Theatre

Review: Many Roads To Paradise

By John Nathan, June 20, 2008


Finborough Theatre, London SW10

Stewart Permutt is a dramatist who writes with compassion but without the baggage of sentimentality. The people who populate his plays are more likely to reveal disappointment than hope. Yet they win you over, not by appealing to your sympathy but by revealing their humanity.

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Review: Afterlife

By John Nathan, June 13, 2008


Lyttelton, National Theatre, London SE1

Michael Frayn’s new play is stalked by mortality. It comes in the form of Death, the character in the morality play-within-a-play staged by Frayn’s hero, Jewish impresario Max Reinhardt, creator of the Salzburg Festival. And mortality is also present in the form of Muller, the Austrian Everyman, a sinister presence as Reinhardt’s success is matched by that of the Nazis.

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Review: Golda's Balcony

By John Nathan, June 13, 2008


Shaw Theatre, London NW1

It is not hard to see why Tovah Feldshuh received a Tony nomination on Broadway.

It is the Yom Kippur War and Feldshuh’s croaky-voiced Golda Meir cuts a lonely figure puffing on endless cigarettes and grappling with military and moral dilemmas.

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Review: The Revenger's Tragedy

By John Nathan, June 13, 2008


Olivier, National Theatre, London SE1

Although Middleton’s 1606 tragedy centres on one man who is driven to avenge his mistress’s murder, this is a play where many are out to get even. Melly Still’s modern-dress production straddles both 17th and 21st centuries with techno music and voluptuous Renaissance imagery. The revolving set reveals corridors of conspiracy and a debauched court populated with hedonists.

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Review: The Common Pursuit

By John Nathan, June 6, 2008


Menier Chocolate Factory, London SE1

This 25-year-old, quietly moving comedy about personal and intellectual idealism is a surprise choice for a venue gorging on the success of big musicals. Gray’s remote world is populated by four Cambridge graduates whose intellectual integrity is embodied by their uncompromising magazine, The Common Pursuit.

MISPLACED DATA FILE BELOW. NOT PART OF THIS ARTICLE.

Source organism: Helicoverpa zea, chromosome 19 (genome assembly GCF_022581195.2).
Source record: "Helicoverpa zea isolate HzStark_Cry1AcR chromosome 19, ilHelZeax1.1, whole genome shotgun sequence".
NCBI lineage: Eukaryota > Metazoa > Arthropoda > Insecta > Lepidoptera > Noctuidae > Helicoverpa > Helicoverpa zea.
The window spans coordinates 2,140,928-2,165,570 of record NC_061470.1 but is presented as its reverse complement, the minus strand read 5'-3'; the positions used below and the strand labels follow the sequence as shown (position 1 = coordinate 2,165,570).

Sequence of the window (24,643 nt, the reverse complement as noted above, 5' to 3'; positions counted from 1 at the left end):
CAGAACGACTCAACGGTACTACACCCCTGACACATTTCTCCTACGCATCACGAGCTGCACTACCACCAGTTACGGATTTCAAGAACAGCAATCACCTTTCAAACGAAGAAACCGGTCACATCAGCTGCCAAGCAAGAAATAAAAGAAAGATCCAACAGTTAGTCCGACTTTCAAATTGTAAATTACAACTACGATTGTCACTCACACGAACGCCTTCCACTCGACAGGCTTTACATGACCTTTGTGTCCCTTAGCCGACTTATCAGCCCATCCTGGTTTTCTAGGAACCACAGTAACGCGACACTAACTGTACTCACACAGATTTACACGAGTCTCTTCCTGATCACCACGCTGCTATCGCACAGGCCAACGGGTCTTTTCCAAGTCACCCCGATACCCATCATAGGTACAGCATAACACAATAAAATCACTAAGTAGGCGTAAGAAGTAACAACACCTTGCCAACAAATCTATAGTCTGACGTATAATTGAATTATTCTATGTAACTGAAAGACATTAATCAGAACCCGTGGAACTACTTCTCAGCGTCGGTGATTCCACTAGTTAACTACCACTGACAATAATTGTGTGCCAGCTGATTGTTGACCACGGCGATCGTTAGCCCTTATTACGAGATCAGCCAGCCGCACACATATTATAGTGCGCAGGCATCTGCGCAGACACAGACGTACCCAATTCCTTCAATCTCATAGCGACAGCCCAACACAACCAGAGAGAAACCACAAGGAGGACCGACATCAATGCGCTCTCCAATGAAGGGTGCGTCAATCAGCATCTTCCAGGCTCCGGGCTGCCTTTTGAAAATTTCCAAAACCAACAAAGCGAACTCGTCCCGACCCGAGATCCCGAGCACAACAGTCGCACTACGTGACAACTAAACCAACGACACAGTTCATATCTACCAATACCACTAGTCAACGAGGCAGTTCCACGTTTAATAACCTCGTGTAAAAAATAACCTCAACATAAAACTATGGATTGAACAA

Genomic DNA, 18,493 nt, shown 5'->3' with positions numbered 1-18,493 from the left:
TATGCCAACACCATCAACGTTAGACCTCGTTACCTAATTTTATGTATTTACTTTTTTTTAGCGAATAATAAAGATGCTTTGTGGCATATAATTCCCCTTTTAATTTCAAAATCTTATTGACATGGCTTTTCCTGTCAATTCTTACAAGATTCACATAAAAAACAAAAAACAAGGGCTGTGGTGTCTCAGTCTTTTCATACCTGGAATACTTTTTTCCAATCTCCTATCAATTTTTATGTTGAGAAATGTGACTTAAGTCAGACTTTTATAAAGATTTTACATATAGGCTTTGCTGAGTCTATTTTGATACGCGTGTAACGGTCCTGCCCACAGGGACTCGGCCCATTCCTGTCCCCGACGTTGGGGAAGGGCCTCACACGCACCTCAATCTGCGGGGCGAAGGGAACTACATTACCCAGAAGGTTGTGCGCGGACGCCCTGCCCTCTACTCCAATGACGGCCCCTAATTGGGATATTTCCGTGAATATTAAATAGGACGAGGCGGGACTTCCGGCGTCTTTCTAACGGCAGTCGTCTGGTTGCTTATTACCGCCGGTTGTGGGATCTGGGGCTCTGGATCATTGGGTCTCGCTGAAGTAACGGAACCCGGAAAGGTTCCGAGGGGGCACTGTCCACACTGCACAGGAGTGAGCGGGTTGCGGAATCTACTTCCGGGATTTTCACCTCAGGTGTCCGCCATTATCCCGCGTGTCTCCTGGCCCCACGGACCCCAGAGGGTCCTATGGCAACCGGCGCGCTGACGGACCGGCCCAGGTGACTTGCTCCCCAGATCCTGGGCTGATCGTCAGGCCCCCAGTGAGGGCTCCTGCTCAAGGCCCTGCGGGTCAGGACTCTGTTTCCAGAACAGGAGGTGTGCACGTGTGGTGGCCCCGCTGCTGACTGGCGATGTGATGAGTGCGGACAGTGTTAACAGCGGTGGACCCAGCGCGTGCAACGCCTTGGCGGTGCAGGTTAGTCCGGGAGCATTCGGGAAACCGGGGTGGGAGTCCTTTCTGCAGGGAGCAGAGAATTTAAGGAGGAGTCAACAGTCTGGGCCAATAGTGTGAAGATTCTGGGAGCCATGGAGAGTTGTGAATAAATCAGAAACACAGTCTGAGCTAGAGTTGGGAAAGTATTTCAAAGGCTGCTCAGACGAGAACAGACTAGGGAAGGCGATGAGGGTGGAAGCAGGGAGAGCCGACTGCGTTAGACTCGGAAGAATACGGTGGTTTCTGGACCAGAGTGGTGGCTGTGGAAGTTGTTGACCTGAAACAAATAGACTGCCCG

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Review: Hannah and Martin

By John Nathan, June 6, 2008


The Courtyard Theatre, London N1

One of the fainter blips on the fringe radar is host to a terrific production of a remarkably confident debut by American writer Kate Fodor.

Central to her biographical work is the affair between two of Germany’s great 20th-century thinkers. One is Martin Heidegger, the philosopher who flourished under the Nazis, giving the barbarians a veneer of intellectual credibility. The other is Hannah Arendt, his Jewish student who would later carve her own formidable reputation.

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Review: Topless Mum

By John Nathan, June 6, 2008


Tricycle Theatre, London NW6

When Annie (Emma Lowndes) offers her tabloid editor Kyle (Giles Fagan) proof that Afghani prisoners have been tortured by British soldiers, the focus of the story is about exposing atrocity. When the photo evidence, supplied by a wounded squadie (Alistair Wilkinson) and his savvy, chavvy wife (Louise Kempton) is revealed as fake, it becomes about a war hero who seeks to expose the harsh realities faced by his fellow soldiers in Afghanistan.

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Review: Rosmersholm

By John Nathan, June 6, 2008


Almeida Theatre, London N1

In Ibsen’s bleak play, Rosmersholm — or the house of Rosmer — is a place where, for generations of influential Rosmers, “children do not cry, nor do they laugh when they grow up”.

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Review: Fat Pig

By John Nathan, May 30, 2008


Trafalgar Studios , London SW1A 2DY

Sometimes you become so conscious of a production, you can hardly see the play. This is one of those times.

It features four British comedy stars — ok, not stars, but three famous, one not so famous faces, who have been cast in this play mainly because of their TV appearances — and America’s hottest playwright. Well, not as hot as he was, but still, one of the best of his generation.

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Review: The Pitmen Painters

By John Nathan, May 30, 2008

 
Cottesloe, National Theatre, London SE1

Lee Hall is alive to the guilty, middle-class pleasure of watching the working classes broaden their cultural horizons. So in his comedy — partly fictional but mostly factual, about the coalminers of the pit town of Ashington, whose paintings became an art movement of the ’30s and ’40s — middle-class patronising attitudes get it with both barrels.

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